Of the new priorities Bozeman city commissioners added to their strategic plan recently, perhaps none will prove to be more consequential than declaring broadband internet service to be essential infrastructure – just as important as streets, bridges and water and sewer systems.

It was a logical next step in the city’s broadband policy evolution. It started six years ago with the formation of committee of professionals and business owners that identified a demand for high-speed internet service in the city. That was followed by the creation of Bozeman Fiber, a non-profit organization tasked with constructing a broadband network.

The basic mid-city network has been completed and connects the city, county and the Bozeman School District with high-speed service. The city has spent a little over $1 million on this project so far. The county and school district pay about $50,000 a year for access to the network. The city should be able to recoup its investment through those fees and fees paid by future users.

The city’s involvement in this venture has been forward thinking.

Advocates for free-market capitalism argue the private-sector can build, produce and provide products and services more efficiently and effectively than government can. And in many cases that’s true. But when it comes to the things that allow commerce between private-sector businesses and with consumers, government should get involved. Only government entities are positioned to establish the rights of way and provide maintenance for streets, roads and water and sewer systems.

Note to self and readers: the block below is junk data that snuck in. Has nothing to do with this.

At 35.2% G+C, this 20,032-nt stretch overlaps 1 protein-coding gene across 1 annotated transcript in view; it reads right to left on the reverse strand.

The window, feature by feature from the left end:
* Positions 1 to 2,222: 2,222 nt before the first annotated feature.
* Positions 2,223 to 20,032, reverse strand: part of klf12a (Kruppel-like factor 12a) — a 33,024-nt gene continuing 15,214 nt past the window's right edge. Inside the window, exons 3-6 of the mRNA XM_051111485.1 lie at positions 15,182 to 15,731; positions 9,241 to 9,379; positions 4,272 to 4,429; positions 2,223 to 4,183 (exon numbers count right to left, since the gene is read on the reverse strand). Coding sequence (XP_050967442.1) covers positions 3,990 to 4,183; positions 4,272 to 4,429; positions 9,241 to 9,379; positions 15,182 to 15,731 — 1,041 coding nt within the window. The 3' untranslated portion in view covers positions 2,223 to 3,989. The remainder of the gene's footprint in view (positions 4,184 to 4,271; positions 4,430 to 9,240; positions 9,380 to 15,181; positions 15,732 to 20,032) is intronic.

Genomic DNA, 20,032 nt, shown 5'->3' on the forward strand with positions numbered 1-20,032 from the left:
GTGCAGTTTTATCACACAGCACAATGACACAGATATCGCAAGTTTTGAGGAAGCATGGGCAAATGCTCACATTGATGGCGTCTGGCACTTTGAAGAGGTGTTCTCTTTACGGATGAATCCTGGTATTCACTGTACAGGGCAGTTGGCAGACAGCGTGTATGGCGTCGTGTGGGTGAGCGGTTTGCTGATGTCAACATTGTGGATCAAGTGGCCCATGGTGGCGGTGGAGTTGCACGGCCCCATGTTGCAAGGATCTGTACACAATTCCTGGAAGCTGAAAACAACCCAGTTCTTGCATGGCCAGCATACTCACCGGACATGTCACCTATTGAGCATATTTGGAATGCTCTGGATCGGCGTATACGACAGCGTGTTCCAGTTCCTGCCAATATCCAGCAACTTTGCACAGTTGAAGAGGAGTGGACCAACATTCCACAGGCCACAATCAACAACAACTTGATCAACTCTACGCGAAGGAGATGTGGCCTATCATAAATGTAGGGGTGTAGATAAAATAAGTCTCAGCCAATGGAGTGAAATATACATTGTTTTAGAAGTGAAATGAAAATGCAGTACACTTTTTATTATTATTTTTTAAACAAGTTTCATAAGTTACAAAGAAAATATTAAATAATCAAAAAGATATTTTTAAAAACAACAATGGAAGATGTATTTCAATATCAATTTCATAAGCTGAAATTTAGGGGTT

In the 21st century it has become clear that adequate internet service qualifies as another essential component of infrastructure. Designating broadband internet as essential infrastructure means that, as new housing and commercial developments are built, the extension of broadband internet into those areas will receive equal consideration with streets, water and sewer systems and other essential services. All types of businesses use the internet to some extent. High-tech businesses rely heavily on high-speed internet. And reliable internet service is rapidly becoming a necessity for consumers.

As the community continues to grow, reliable high-speed internet will be essential for attracting the right kinds of clean industry jobs. And putting it on a par with other vital infrastructure will make certain that will be available throughout the city in the future.


Editorial Board

  • Mark Dobie, publisher
  • Nick Ehli, managing editor
  • Bill Wilke, opinion page editor
  • Don Beeman, community member
  • Richard Broome, community member
  • Renee Gavin, community member
  • Sarabeth Rees, community member
  • David Swingle, community member

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